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Politicians – Courts – The Corruption of the Rule of Law in 1760s

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Regulator Uprising 1771

William Tryon (1729-1788) was the Governor of North Carolina from 1765 to 1771 and the Province of New York from 1771 to 1780.  He is best known in North Carolina for his suppression of the Regulator Movement, which some see as a precursor of the American Revolution.  The Regulators were rebelling against increased taxes by Tryon as well as corrupt activities by tax collectors in the Piedmont and western part of the colony.

The War of Regulation sprung from a dramatic population increase in North and South Carolina during the 1760s, caused by a migration from the larger eastern cities to the rural west pressured by an economic decline. The rural section of the colonies were predominantly an agricultural economy. As merchants and lawyers began to move west, this began to alter the agricultural economy. This internal migration within the colonies was augmented by a new Scots-Irish migration to America who also sought to move into the rural region.

I have warned that allowing migration during a period of economic decline as has been taking place in Europe, is a highly dangerous mix. Here during the 1760s, the rural agricultural community was suffering from a deep economic depression caused by severe droughts throughout the previous decade. The farmers lost not merely their livelihood, but also their own direct food source. As income was cut off due to the crop failures, the farmers fell into debt. The merchants turned to the lawyers using the court to settle disputes. The debt defaults and the influx of lawyers increased the legal prosecutions more than 15 times. Where there had been just seven debt cases annually, this jumped to 111 in Orange County, North Carolina, alone.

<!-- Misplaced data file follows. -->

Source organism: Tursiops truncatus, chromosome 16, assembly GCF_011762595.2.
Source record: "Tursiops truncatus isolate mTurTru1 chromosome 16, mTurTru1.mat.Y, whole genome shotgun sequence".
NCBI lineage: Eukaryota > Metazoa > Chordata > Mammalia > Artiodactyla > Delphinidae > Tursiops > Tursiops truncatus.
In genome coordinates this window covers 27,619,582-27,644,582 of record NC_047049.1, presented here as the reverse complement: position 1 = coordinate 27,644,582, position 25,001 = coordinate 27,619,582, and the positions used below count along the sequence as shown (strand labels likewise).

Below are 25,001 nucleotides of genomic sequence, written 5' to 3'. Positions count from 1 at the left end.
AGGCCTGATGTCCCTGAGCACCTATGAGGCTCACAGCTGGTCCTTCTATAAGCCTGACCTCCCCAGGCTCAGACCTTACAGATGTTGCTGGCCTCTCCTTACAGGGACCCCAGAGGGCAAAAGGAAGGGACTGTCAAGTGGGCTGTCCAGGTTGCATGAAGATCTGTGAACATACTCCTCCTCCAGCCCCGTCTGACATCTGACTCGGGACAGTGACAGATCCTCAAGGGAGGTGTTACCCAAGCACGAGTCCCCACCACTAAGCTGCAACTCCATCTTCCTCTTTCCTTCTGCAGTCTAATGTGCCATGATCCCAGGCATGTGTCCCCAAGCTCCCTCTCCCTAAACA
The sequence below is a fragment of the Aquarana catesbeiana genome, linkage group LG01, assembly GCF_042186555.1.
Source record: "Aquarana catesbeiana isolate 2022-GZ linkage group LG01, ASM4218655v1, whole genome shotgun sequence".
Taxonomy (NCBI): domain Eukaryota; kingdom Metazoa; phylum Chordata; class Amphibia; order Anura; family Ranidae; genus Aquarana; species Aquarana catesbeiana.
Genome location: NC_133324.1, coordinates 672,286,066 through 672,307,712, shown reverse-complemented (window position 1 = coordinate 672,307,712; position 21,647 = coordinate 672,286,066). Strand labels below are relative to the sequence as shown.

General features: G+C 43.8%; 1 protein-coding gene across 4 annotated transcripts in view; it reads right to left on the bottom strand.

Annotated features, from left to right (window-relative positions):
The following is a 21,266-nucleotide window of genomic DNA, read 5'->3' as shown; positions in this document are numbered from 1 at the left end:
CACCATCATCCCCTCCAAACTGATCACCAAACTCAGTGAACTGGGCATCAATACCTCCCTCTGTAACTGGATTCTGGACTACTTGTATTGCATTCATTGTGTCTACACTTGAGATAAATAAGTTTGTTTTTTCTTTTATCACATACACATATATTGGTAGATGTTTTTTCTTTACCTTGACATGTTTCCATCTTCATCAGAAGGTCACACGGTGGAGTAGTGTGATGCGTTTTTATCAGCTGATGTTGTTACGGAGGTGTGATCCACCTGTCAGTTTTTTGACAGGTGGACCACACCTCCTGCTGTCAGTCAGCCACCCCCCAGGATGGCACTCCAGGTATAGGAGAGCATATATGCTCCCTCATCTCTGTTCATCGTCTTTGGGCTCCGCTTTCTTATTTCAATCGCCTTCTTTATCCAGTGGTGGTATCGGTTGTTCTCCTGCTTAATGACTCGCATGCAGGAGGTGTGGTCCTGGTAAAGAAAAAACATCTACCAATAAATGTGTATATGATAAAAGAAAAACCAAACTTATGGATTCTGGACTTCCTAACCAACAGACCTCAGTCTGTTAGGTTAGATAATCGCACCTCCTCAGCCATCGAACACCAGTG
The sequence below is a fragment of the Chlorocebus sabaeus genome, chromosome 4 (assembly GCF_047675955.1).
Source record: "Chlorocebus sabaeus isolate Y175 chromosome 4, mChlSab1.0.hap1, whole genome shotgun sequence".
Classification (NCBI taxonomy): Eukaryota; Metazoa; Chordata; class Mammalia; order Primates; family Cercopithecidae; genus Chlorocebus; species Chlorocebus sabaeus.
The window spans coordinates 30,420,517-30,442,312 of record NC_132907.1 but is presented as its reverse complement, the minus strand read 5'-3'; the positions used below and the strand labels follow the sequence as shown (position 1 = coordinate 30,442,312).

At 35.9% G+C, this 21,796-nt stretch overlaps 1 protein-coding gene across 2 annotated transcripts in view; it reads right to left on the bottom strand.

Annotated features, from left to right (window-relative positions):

Many court cases were being used to seize property. Farmers lost their homes and property to the lawyers and merchants and this fueled the animosity toward the migrants. The lawyers used the law to create an unjust advantage. The politicians were involved and this created the image of what people saw as a ‘courthouse ring’, with corrupt officials benefiting from the foreclosures.

The resentment built continuously and finally the framers rebelled and took up arms. This armed conflict erupted at the Battle of Alamance in 1771, where Tryon’s soldiers slaughtered the farmers.  Tryon even executed the leader and some were pardoned. Then, Governor Tryon raised taxes once again to pay for the conflict.

This resentment remained in the minds of the people. This is often considered to be a precursor to the American Revolution. Such lessons are important to understand. It is not history, it is a road map as to how human nature responds. Just change the names and the dates and what has taken place before unfolds once again.